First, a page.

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Montana Field Guide

Montana Field Guides

Rocky Mountain Wooded Vernal Pool

Provisional State Rank: S4

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General Description

In northwestern Montana, wooded vernal pools occur from valley bottoms to montane elevations ranging from 866-1,585 meters (2,840-5,200 feet). Wooded vernal pools are small, shallow, circumneutral freshwater wetlands of glacial origin that partially or totally dry up as the growing season progresses. Pools are generally found on valley bottoms, lower benches, toe slopes, and flat sites. This system is well represented in the Seeley-Swan Valley in northwestern Montana. Depending on annual patterns of temperature and precipitation, the drying of the pond may be complete or partial by the fall. These sites are usually shallow and less than 1 meter in depth, but can be as much as 2 meters deep. The pool substrate is a poorly drained, often clayey layer with shallow organic sediments. Wooded vernal pools have a ring of trees surrounding the ponds that provide shade and influence their hydrology. The surrounding forest generally includes grand fir (Abies grandis), subalpine fir (Abies lasiocarpa), western larch (Larix occidentalis), Engelmann spruce (Picea engelmannii), lodgepole pine (Pinus contorta), Douglas-fir (Pseudotsuga menziesii), black cottonwood (Populus balsamifera ssp. trichocarpa), and, to a lesser extent, quaking aspen (Populus tremuloides) and paper birch (Betula papyrifera). In Montana, water howellia (Howellia aquatilis), a federally threatened species, is found only in wooded vernal pools. Other common species include water starwort (Callitriche heterophylla), inflated sedge (Carex vesicaria), common spikerush (Eleocharis palustris), and reed canarygrass (Phalaris arundinacea).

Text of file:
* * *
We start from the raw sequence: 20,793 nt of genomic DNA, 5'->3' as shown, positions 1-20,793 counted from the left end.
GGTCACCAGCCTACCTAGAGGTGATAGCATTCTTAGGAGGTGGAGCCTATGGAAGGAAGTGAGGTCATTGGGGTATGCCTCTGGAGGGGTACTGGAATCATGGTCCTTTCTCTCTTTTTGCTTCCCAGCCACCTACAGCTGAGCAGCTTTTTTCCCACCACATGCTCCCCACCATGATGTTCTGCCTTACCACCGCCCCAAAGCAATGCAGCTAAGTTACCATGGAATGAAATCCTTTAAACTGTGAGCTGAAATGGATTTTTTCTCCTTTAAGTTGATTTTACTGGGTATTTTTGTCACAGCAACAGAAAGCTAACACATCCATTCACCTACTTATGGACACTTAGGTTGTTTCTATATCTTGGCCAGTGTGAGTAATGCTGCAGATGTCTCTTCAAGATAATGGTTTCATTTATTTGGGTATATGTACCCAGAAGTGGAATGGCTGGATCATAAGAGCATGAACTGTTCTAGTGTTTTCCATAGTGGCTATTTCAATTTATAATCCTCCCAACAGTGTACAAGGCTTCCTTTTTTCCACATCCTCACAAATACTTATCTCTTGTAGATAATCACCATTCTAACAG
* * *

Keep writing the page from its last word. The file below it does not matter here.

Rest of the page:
Diagnostic Characteristics
Depressional isolated wetland

This system occurs in northern Idaho and western Montana. West of the Continental Divide, in the Seeley-Swan Valley, there is a large concentration of pools and ponds occurring within forested environments. East of the Continental Divide, glaciated pools and ponds occur at elevations up to 1585 m (5,200 feet), particularly in the forested foothill and montane zones of the glaciated pothole region.

Ecological System Distribution
Approximately 3 square kilometers are classified as Rocky Mountain Wooded Vernal Pool in the 2016 Montana Land Cover layers.  Grid on map is based on USGS 7.5 minute quadrangle map boundaries.

Montana Counties of Occurrence
Carbon, Cascade, Deer Lodge, Flathead, Gallatin, Glacier, Granite, Lewis and Clark, Lincoln, Meagher, Missoula, Park, Pondera, Powell, Stillwater, Sweet Grass, Teton, Wheatland

Spatial Pattern


In northwestern Montana, these ponds and pools occur in forested environments. Occurrences are found from valley bottoms to montane elevations ranging from 866 to 1,585 m (2,840-5,200 feet) (Mincemoyer, 2005). This system is well represented in the Seeley-Swan valley in northwestern Montana. Pools are generally found on valley bottoms, lower benches, toeslopes, and flat sites, often in glaciated kettleholes that vary in size and depth.

Depending on annual patterns of temperature and precipitation, the drying of the pond may be complete or partial by the fall or during drought years. However, many of these ponds remain at fairly constant water levels throughout the growing season. These sites can be shallow and less than 1 meter (3.3 feet) in depth, but can be as much as 2 meters (6 feet) deep. The pool substrate is a poorly drained, often clayey layer with shallow organic sediments. Parent materials are typically clay alluvium or clay colluvium (Mincemoyer, 2005). These freshwater ponds have pH ranges from 6.2 to 7.8 with most measurements between 6.5 and 7.5. The size of the pools/ponds can range from .4 to 4 hectares (1-10 acres) in size.


The overstory surrounding vernal wooded pools is typically a mixed coniferous forest consisting of grand fir,, subalpine fir, western larch, Engelmannspruce,lodgepolepine, Douglas-fir, and deciduous trees like black cottonwood and, to a lesser extent, quaking aspen and paper birch. Western red cedar (Thuja plicata) often borders the ponds, especially in the northern Swan Valley. Common shrubs occurring in the forest edges surrounding the pools include thinleaf alder (Alnus incana), redoiser dogwood (Cornus sericea), buckthorn alder (Rhamnus alnifolia), and willows (Salix spp.).